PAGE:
Integrity Legal

21st December 2010

This blog was not very adept at staying on top of the issues surrounding the so-called DREAM Act which would have made a great deal of progress in dealing with issues pertaining to the children of undocumented immigrants wishing to regularize their status in the United States. Recently, it was reported the the DREAM Act legislation was effectively derailed through use of cloture in the United States Senate. The American Immigration Lawyers Association has been working diligently to try to assist in this bill’s passage, but to no avail. To quote directly from the website of AILA:

WASHINGTON, DC – The American Immigration Lawyers Association (AILA) is disappointed that, after successful passage in the House, the Senate failed to advance the bipartisan DREAM Act this morning. The legislation did not garner enough votes to overcome a procedural hurdle, even though with 55 votes it had the support of a majority of the chamber’s lawmakers.

“It was with a heavy heart that I watched the DREAM Act deferred to yet another Congress. After the historic House victory and the tremendous outpouring of grassroots support for this legislation that would help deserving young people, today’s failed cloture vote is a wrong-headed dénouement,” said AILA President David Leopold who watched the legislative proceedings from Capitol Hill.

“It was sad to see some U.S. Senators putting politics before principles to vote no on cloture, thereby attaching their names to the wrong side of history. The DREAM Act did not pass today, but inevitably it will be law.”

The DREAM Act’s failure is disappointing for many, but there are those who still believe that the most pressing issue in the realm of United States Immigration is that of the Uniting American Families Act (UAFA). Passage of this legislation would alleviate the current restrictions placed upon same sex or LGBT bi-national couples who wish to be reunited in the USA. Under the provisions of the so-called “Defense of Marriage Act” (DOMA) same sex couples, even those lawfully married in a jurisdiction within the United States of America, cannot obtain the same family based visa benefits compared to their different sex counterparts. There are many who seem to feel somewhat frustrated by the fact that other legislation such as the DREAM Act has gained traction on Capitol Hill while legislation such as UAFA, or legislation which includes  UAFA-like language, has not garnered such substantial support. To quote from a posting posted prior to the DREAM Act’s Senate vote by Melanie Nathan on the Lezgetreal.com blog:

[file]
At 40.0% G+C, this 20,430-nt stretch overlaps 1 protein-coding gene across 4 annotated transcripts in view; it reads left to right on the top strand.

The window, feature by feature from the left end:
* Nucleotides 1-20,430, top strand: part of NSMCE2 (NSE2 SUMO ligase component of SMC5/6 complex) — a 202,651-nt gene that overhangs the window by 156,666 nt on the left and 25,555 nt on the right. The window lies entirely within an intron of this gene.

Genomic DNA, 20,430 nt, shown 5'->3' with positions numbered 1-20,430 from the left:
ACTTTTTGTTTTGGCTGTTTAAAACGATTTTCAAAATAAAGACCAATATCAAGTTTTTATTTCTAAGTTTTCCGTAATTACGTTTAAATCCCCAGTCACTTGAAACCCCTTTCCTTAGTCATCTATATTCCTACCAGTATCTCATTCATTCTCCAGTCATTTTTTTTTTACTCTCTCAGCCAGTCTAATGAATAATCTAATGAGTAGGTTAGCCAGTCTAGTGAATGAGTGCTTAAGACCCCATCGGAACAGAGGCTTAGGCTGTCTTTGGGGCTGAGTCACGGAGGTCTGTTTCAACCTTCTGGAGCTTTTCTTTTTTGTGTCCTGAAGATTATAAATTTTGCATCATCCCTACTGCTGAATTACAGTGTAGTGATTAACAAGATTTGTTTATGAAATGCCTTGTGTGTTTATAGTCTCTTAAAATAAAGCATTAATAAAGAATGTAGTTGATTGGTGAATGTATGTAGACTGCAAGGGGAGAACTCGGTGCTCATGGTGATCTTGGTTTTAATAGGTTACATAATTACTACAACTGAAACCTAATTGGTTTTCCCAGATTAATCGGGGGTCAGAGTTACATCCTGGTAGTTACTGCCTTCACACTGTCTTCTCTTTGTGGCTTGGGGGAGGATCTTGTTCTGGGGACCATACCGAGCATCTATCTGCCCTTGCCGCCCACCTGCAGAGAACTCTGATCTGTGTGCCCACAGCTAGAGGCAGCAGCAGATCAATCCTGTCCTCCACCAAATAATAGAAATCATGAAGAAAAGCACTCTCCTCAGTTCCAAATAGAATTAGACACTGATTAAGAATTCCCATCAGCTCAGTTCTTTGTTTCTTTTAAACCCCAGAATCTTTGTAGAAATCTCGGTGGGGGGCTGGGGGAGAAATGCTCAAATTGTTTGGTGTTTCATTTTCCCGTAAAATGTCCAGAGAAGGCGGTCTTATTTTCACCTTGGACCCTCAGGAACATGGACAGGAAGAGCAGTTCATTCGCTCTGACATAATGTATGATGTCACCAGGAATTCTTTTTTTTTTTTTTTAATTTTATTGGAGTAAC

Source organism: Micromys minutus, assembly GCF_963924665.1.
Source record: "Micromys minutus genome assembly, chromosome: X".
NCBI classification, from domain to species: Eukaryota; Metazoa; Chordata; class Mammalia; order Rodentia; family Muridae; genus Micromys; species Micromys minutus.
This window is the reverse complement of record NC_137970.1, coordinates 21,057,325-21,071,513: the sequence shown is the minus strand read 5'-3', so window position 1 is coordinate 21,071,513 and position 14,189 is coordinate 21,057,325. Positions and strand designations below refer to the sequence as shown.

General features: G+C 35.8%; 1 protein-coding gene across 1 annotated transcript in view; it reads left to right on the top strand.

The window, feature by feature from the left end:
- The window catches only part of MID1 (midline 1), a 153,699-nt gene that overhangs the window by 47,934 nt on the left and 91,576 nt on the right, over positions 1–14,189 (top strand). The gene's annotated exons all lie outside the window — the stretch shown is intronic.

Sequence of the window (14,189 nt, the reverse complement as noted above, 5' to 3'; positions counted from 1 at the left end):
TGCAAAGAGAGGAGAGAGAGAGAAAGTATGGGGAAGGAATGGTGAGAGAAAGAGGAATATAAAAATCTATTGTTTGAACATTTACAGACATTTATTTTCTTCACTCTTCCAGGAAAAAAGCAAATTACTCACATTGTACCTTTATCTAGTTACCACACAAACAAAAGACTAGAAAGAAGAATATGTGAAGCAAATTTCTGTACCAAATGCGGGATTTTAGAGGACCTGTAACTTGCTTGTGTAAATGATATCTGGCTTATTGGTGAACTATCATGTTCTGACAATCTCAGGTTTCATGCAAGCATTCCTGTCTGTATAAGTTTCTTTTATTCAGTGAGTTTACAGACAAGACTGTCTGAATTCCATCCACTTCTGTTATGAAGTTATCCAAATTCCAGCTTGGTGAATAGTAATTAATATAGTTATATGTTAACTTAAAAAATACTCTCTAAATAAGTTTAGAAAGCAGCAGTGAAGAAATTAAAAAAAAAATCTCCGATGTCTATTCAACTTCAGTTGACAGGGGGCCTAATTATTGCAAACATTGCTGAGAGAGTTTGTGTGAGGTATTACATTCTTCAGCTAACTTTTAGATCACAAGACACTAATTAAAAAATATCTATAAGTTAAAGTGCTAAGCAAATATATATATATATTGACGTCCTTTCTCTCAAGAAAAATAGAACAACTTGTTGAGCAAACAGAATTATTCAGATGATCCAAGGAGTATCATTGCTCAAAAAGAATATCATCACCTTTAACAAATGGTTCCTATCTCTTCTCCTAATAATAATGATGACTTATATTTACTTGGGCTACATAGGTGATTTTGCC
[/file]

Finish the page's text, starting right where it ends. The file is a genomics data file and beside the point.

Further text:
The US has yet to enact laws that will prevent gay and lesbian couples from having to exile to stay with foreign partners or from partners facing deportation.  The discrimination in the USA is based on the fact that same-sex partners are specifically excluded from Federal rights – such as the right to sponsor a spouse for a green card, because of the Defense of Marriage Act. (DOMA)

There are some who would argue that DOMA violates the notions of state sovereignty and individual civil liberties enshrined in the US Constitution and Bill of Rights by depriving US Immigration benefits to LGBT couples while granting them to different sex couples. Bearing this in mind, it ought to be noted that the States’ Rights arguments in favor of overturning DOMA became much more potent after some American States began recognizing and solemnizing same sex unions. There are some who feel that the final decision in this matter may ultimately be made by the US Supreme Court as cases are currently proceeding through the US judicial system which could overturn DOMA. It still remains to be seen whether DOMA will remain in force, be circumvented through use of UAFA, or be overturned by the US Courts. In any case, there are many who hope that some sort of solution arrives soon as many bi-national families remain separated as a result of DOMA’s continued enforcement.

For related information please see: LGBT Visa.


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